Designing a luxury master bath requires a great amount of planning beforehand. Though it may not be the largest area per square foot in your home, it requires more decisions and planning than you can possibly imagine. In fact, I recently received a phone call from a woman in Bronxville who was worried about her current master bath renovation for just that reason.
After listening to her concerns, and knowing that this was an old Tudor, I knew that there were limitations to her design. In these style homes, more often than not, the existing space has not been built as efficiently as it could have been in the first place. I learned that the homeowner had worked with a local architect to design an addition off of the master bedroom, but while the architect succeeded in designing the space, he left all interior decisions for a specialist to design. This client, innocently not knowing, went ahead with the construction without all of the details worked out — and froze when the builder began to bombard her with so many specific questions. It was around this time that I received the phone call — and of course, stepped in to help handle the logistics and fine details of her new, luxury bathroom.
Using symmetry, a beautiful, free-standing tub and a window which overlooked a blooming garden of perennials, lilac trees and cherry trees, the focal point of the space finally came together. A free standing hot and cold water tub filler was selected in a chrome finish. Chrome or nickel was typically used in the early 20th century, and for this project chrome was the perfect choice due to the hard water. Flanking the tub left and right would be a water closet as well as a shower. I find that framed walls can take up a lot of space in a bathroom, so I often design the space with walls of etched glass instead. They are easy to clean, allow light to stream in, and give these areas their own privacy. Since the etched glass goes all the way to the entablature, a transom can be added for ventilation. A steam shower with aromatherapy is a gem when designing a luxury master bath like this!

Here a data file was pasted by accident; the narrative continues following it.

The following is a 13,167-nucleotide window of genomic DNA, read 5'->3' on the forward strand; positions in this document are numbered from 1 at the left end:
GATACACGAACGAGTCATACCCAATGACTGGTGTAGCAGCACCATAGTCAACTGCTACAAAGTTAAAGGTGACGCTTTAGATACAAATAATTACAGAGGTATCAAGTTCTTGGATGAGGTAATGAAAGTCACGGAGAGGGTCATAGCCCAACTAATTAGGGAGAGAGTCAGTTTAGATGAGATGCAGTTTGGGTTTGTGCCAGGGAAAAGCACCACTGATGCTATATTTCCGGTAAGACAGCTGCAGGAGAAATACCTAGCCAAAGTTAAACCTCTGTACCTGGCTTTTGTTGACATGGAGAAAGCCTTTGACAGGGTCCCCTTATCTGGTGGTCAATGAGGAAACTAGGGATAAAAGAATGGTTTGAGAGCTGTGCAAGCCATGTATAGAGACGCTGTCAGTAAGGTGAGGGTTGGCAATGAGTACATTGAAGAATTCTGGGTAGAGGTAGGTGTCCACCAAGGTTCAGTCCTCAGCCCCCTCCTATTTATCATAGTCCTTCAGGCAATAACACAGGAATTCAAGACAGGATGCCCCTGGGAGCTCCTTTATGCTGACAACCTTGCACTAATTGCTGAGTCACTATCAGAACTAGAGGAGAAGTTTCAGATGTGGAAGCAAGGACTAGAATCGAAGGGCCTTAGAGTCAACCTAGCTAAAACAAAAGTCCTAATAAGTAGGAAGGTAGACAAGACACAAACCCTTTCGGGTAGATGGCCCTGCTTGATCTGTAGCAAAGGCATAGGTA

The architectural elements of a space can carry through in many different ways, and as a professional, it is my job to help my clients use these elements properly. I find that architecturally, I can create great storage by creating a paneled jamb at the entry into the bath from the master bedroom. Remember — shallow storage is best, and this option gives floor to ceiling storage. I find it’s best to position the vanity on axis to a focal point. In this particular case the vanity was centered opposite the tub, with the entry to the bath on the right and matching doors set back on the left for towel and accessory storage. It’s important to consider the exact locations of all plumbing fixtures first, select them ahead of time and document it so the plumber know where they go.
Where budget allows, solid stone for wall and floor material is truly elegant, and when honed properly, slippage on the floor is not an issue. The less grout in a bathroom the better! Don’t miss a heated floor as well — a must in a remodeled master bath. If space allows, a heated towel bar or a warming drawer built into a vanity works beautifully.
With the help of a professional and your good taste, a luxury master bath can be designed for enjoyment for many years to come, and also add equity to your home. This is an excellent investment if done right.